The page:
As online learning opportunities proliferate, it will become increasingly important for educators to prioritize strategies that effectively equip learners with the higher-order thinking skills needed to address the complexities of sustainable food systems. Whereas lecture-style webinars typically emphasize the lower levels of Bloom's taxonomy (remember and understand), the practice activity and synthesis webinar enabled learners to practice applying, analyzing, evaluating, and creating (38). In this pilot, the format of small group analysis and discussion mimics conversations taking place at all levels of society where stakeholders are becoming more cognizant of both positive and negative impacts of professional practice on sustainability. The interactive webinar series described in this paper represent one possible format for dialogues that contribute toward achieving the SDGs.
Online learning requires additional attention to ensure that the technology employed–including any videoconferencing and collaboration tools–serve to enhance rather than detract. Some tools for online learning can approximate or enhance in-person experiences; for example, videoconferencing breakout rooms can enable learners to share their collaborative work with instructors in real-time, facilitating frequent formative assessments (39). However, online learning can also detract from the experience when technology is not consistently functional or when learners do not have equitable access to the hardware, software, internet connectivity, or physical workspaces needed to fully optimize the use of these tools.
Strengths, Limitations, and Future Research
A strength of this work is that it provides insights from an instructional method that engages a diverse group of multisectoral food systems stakeholders while traversing challenges such as working across different universities, sectors, and geographic settings. The flexibility of this method enables instructors to integrate new educational content while educational programs are underway and while using time and financial resources efficiently.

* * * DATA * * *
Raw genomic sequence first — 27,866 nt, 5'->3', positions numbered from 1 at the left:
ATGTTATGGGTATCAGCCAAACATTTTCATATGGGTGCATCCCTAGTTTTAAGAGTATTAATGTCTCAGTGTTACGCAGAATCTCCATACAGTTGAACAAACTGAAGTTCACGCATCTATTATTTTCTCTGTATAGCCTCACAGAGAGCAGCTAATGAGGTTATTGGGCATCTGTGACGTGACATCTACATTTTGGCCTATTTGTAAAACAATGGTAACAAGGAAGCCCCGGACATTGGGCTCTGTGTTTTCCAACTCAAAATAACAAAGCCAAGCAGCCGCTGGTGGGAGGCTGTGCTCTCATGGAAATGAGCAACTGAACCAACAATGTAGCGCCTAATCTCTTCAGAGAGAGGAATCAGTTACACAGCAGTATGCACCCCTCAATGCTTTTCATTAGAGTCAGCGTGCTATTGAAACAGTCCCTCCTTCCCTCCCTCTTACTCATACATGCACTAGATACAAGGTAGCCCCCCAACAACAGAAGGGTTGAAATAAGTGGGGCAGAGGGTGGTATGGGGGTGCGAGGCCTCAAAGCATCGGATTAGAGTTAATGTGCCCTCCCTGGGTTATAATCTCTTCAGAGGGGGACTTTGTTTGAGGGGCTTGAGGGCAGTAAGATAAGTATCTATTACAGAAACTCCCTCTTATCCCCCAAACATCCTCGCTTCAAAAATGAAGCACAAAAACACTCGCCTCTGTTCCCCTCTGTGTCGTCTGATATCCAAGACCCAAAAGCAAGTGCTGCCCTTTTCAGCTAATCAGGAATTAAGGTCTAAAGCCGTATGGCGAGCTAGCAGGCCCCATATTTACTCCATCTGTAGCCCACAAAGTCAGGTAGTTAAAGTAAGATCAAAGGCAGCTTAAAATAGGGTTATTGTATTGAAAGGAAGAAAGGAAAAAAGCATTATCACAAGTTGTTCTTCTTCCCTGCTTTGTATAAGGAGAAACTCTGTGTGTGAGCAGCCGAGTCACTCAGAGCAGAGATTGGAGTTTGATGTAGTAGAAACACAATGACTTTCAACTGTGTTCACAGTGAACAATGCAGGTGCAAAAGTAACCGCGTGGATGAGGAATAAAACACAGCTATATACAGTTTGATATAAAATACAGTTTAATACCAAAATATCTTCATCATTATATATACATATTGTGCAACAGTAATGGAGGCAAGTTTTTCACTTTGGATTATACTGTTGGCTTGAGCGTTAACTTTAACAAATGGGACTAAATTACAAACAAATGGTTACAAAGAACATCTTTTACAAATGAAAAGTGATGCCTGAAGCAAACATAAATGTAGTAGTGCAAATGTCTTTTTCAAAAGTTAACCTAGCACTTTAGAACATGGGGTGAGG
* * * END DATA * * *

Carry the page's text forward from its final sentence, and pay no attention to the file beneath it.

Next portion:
This paper includes results from pre- and post-surveys. Limitations of these surveys include variable response rates (ranging from 30–91% of participants) and relatively small sample sizes (ranging from 5 to 38 respondents per survey), which are due to these opportunities having been offered as optional activities for students in four separate dietetics programs. For most sites the development and implementation of these opportunities occurred midway through their program cycles rather than being incorporated as requirements from the start, which contributed to the variable response rates and attrition within each series. However, these circumstances also reflect the dynamic and iterative way that dietetics educators update their programs from one year to the next. Another limitation of this work is that the pre- and post-surveys assessed students' confidence in the learning outcomes, which is an indirect assessment of the construct of self-efficacy (40, 41) rather than a direct assessment of students' knowledge of systems thinking. However, this indirect assessment was complemented by direct assessments of student learning from the subject matter experts who developed and implemented each series.